Condos and cooperatives (co-ops) are prevalent in some areas and rare in others, although condos are much more abundant than co-ops. Both types of dwellings can be similar in appearance, but differences exist, as well. Co-ops are most often apartments that are not used as conventional apartments. A corporation is formed to either build or buy an apartment building. Co-op owners are sold stock in the corporation that allows them to live in one of the apartments. The buyers of co-ops do not own real estate; they own stock in a corporation. When a buyer purchases a condo, they own the property interior, but not the exterior or the grounds. These are very different types of ownership than traditional homeowners are accustomed to.
Across the United States, condos are popular investment properties. Many investors buy condos at beaches or ski resorts. Co-ops, generally associated with large cities, usually are not considered to be as glamorous as condos. Of course, there are exceptions to most rules, and some co-op buildings are very prestigious. From an investor’s point of view, condos normally are considered the better of the two types of dwellings to put your money into.
What’s the difference between a condo and a co-op? Physical differences can be slight, but ownership elements differ significantly. Most importantly, if you buy a condo, you receive a deed to prove ownership in real property. Buying a co-op gets you stock in a corporation, but no deed to real estate. You can sell your condo to anyone you wish, just as you could do a house, but the person buying your co-op may have to be approved by a board consisting of members of the corporation that owns the co-op building. Also, restrictions of owners’ rights often are much more severe for co-op owners.
Condos are somewhat different from co-ops when it comes to what an owner can and cannot do with the property. If you buy a condo, you can make chances to the interior space. For example, if you don’t like the kitchen cabinets and counters, you can replace them. Don’t count on being able to do this in a co-op. It must be stressed that each planned development, whether a condo or co-op, can have individual rules, and you must be well aware of them before purchasing a unit to avoid problems down the road.
In most cases, both condos and co-ops can be used as rental properties; however, restrictions placed on specific properties may limit or prohibit such use. This is why it’s important that you check all of the documentation associated with any condo or co-op before you buy it. Again, developers and corporation owners set their own rules for their condos and co-ops. Don’t assume anything. Prohibitions concerning nonowner-occupied units would be a disaster for an investor.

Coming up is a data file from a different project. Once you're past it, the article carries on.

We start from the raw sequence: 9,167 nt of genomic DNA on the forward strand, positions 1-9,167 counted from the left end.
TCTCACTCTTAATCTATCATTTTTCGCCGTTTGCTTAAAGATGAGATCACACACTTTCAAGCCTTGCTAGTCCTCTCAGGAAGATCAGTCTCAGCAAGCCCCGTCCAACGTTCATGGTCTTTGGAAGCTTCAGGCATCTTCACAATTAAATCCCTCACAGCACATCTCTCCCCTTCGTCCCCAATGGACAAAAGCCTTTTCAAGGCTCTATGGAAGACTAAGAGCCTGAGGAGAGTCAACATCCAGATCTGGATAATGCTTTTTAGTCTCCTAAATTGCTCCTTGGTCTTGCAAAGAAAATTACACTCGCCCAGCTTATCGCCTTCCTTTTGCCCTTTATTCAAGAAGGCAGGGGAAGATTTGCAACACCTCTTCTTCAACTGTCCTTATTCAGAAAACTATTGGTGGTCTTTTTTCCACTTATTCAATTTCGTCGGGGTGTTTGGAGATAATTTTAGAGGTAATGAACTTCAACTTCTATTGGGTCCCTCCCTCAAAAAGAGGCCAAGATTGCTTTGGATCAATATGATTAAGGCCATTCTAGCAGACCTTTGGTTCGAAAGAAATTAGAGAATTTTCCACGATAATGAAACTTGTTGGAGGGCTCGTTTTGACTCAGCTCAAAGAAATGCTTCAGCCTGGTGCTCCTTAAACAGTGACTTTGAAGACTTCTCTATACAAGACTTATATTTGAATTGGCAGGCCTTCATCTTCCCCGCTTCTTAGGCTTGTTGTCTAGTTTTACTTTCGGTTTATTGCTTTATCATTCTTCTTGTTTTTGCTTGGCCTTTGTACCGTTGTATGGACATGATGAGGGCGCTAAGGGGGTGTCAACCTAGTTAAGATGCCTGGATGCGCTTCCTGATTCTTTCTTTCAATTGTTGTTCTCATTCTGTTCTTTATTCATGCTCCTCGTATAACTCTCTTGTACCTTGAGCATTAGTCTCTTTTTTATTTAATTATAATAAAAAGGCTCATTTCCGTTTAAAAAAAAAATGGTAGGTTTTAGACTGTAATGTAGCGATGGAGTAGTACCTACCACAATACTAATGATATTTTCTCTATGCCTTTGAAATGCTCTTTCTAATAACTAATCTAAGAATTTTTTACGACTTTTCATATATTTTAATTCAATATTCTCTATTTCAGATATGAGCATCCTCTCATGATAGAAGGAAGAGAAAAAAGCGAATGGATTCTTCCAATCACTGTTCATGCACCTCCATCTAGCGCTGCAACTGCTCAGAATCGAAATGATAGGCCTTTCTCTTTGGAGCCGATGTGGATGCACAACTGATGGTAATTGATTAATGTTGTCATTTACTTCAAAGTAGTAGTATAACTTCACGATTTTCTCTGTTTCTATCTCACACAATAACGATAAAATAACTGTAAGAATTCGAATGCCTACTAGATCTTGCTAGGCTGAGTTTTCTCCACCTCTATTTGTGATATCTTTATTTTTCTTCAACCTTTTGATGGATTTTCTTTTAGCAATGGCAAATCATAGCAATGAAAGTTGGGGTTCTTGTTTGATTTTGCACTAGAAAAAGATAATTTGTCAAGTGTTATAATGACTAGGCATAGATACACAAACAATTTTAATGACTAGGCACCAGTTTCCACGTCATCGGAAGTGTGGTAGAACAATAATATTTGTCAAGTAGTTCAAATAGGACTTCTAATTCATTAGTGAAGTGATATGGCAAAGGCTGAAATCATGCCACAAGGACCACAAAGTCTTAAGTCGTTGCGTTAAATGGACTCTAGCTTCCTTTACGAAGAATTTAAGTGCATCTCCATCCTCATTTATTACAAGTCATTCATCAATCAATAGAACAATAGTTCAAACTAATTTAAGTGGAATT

A Case for National Savings and Investments
Putting £1 into NS&I is like Buying a Never Ending Lottery Ticket..
It’s been a while now since Sir Alan Sugar was on our TV screens extolling the virtue of investing in NS&I Premium Bonds but let’s hope that, particularly in these troubled economic times, the scheme continues to remain at the fore front of UK savers’ minds.
We all know how bad things are for savers at the moment. Take your eye off the ball for just a few weeks and interest rates on your investments can suddenly fall into a big fat zero rated black hole.
So if interest rates are, in general so poor across the board why not simply pin your hopes on buying a lottery ticket?
‘Hang on’ I hear you cry. ‘What sort of financial advice is that for heavens sake?’
Well, okay most of us will know from painful experience that buying lottery tickets is perhaps not such a sound investment idea. When we walk into our local newsagent early of a Wednesday or Saturday evening to purchase our lucky dips, thunder balls etc. the shop keeper happily takes our cash and hands us back what usually turns out to be a completely worthless piece of paper.
Later that same evening the screwed up piece of paper almost inevitably ends up in the bin and apart from contributing a few coppers to the building of some plush over budget Olympic swimming pool down South somewhere we’re left a full pound worse off.
Wouldn’t it be much better if the aforementioned shop keeper could call us all back in to say ‘Bad luck. Never mind, here’s your pound back. Please feel free to have another go.’
What’s that? Your local shop keeper doesn’t do that? Well okay, as it happens mine doesn’t either funnily enough.
But when you think about it that sort of scenario is exactly the deal the National Savings Scheme offers us all every month. Every pound invested gets included in each successive monthly draw until the time comes when you need to withdraw your investment.
It’s true that the prizes on offer may not be quite so grand but each month there are generally two lucky millionaires created and approx. 1.3m other prizes to be won ranging from £25.00 to £100k.
As with the vast majority of our household planning it was Mrs Antidote who got us started with the Premium Bond scheme and every now and then for the last couple of years we have been throwing in some cash at intervals to build up our chances.
Along the way we have won a number of £50 prizes, a particularly welcome £500 prize on one occasion and just recently a rather more meagre £25 cheque dropped through our letter box. The latter reflecting the much reduced interest rates which unfortunately have, it must be said, effected the prize pool since the credit crunch.
Despite which, the accumulative cheques we have received to date have more than made up for any loss of interest in our other investments.
But the main thing for us is that each month our £s are still working for us ‘in the draw’ Every month it’s like walking into that local newsagent of ours and saying ‘I’ll have another 5000 lucky dips please.’
Now that would be one piece of paper I’d really hate to throw in the bin!